I am an amateur, but I have done some traditional BW ocassionally using FP4+, Tri-X and HP5+ in interiors with fluorescent lighting. It worked well for me. All that follows refers to traditional fluorescent tubes. There are newer, high frequency lamps which are a lot closer to incandescent than to the older tubes. When you have indirect lighting or a lot of reflections from white walls, fluorescent gives a more uniform, softer look than incandescent bulbs in my experience, because the light source has a larger area. Direct is about the same as incandescent but coming from a larger area it looks softer.
Contrast depends chiefly on the type of lighting (i.e. direct or indirect) and the developing conditions (developer, time and temperature), but fluorescent is not worse than incandescent in my experience.
You may need reflectors or fill flash; ambient light in a factory may not be exactly what you want or need; it will come from above and a bit from the sides. Floors are not usually bright so there is no light from below.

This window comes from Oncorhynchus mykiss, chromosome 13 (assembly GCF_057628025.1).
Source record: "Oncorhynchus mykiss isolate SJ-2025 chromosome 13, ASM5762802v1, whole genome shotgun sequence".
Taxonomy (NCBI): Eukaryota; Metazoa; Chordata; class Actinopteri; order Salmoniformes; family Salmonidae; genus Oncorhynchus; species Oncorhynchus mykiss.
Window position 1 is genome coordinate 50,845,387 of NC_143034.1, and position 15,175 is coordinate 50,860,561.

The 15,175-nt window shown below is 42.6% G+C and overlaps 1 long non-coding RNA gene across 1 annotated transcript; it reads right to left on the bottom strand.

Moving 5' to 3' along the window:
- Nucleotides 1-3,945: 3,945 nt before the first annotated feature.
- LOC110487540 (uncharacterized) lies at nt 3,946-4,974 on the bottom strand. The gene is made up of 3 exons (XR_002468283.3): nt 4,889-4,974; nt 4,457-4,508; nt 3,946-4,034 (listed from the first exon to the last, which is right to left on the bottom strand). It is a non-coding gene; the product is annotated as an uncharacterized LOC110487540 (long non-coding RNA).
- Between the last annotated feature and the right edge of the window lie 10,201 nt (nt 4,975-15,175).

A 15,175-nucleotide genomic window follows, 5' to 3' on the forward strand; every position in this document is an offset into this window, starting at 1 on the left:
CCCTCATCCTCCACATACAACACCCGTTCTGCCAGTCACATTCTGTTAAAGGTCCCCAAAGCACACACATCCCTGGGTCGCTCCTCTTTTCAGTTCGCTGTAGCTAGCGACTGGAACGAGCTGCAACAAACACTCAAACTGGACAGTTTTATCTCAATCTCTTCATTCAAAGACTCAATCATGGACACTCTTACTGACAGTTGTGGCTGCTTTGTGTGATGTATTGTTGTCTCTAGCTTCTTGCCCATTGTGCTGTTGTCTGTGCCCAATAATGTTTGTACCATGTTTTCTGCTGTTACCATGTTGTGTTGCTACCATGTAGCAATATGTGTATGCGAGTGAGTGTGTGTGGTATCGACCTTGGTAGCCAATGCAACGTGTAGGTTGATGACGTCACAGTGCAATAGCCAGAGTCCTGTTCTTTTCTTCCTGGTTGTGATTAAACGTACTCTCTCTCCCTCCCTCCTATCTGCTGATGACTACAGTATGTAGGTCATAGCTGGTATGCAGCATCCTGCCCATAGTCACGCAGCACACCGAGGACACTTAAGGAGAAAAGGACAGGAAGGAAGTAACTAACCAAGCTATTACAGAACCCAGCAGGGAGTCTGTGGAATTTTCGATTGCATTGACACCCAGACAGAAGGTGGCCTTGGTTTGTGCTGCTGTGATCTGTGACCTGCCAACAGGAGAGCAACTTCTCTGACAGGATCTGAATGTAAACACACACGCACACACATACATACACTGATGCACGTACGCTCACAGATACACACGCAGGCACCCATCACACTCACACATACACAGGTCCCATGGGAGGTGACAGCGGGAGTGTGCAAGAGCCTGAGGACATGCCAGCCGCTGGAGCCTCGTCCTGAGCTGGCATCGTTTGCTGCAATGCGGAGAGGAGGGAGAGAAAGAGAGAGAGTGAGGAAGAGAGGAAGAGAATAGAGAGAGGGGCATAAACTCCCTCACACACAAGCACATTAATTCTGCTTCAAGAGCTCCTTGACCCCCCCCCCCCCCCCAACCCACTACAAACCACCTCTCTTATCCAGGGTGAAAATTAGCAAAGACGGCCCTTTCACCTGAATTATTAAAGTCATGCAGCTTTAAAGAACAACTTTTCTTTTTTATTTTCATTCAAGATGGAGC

Chromogenic BW or color film should give less contrast than traditional BW with standard processing. Color film will give weird color effects since (traditional tube lamps) fluorescent light is a mixture of green and purple; it usually comes out as a strange green effect. I have read that filters may be used to correct, and definitely digital cameras may correct it easily.
Remember that fluorescent is pulsed light (with 50 Hertz electricity in Italy, you get one pulse every 1/100 second from each tube). Most industrial installations use three-phase systems that alternate those pulses from neighboring lamps tubes, so you may get one every 1/300 or so, equally spaced in time. You need to set an exposure time large enough to include a stable number of pulses, for reproducible results. That would mean at least 1/50; my results have been acceptable with 1/25 to 1/4 sec.